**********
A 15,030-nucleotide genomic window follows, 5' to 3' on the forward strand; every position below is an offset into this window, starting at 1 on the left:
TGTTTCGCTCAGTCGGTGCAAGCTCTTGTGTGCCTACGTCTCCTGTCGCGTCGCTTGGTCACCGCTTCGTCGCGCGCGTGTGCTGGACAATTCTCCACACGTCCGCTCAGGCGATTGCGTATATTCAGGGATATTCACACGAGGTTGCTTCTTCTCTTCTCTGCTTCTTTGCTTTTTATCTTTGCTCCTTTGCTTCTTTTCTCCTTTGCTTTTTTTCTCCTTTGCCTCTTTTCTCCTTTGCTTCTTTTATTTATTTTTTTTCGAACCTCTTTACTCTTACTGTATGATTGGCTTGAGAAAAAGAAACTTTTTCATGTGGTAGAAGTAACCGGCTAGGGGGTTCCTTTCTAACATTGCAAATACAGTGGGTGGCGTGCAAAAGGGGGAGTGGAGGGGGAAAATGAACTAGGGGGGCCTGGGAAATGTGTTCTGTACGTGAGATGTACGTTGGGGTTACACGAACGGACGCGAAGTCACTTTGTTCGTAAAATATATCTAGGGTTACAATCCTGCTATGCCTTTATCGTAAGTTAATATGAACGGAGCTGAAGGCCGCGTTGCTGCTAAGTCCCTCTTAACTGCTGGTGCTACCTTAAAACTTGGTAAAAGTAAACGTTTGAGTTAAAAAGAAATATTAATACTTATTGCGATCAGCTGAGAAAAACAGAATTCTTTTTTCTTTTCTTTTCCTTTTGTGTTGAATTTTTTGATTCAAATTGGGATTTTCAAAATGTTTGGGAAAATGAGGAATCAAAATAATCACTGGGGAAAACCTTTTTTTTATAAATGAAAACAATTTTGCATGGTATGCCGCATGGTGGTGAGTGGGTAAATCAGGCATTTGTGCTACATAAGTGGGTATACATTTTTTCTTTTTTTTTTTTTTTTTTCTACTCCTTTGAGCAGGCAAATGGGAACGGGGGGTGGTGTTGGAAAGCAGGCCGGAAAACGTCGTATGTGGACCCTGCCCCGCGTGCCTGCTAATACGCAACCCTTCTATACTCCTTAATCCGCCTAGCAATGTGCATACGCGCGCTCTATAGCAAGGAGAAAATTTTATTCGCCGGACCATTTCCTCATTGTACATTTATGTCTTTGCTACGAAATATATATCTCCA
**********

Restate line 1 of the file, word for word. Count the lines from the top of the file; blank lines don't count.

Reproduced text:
A 15,030-nucleotide genomic window follows, 5' to 3' on the forward strand; every position below is an offset into this window, starting at 1 on the left: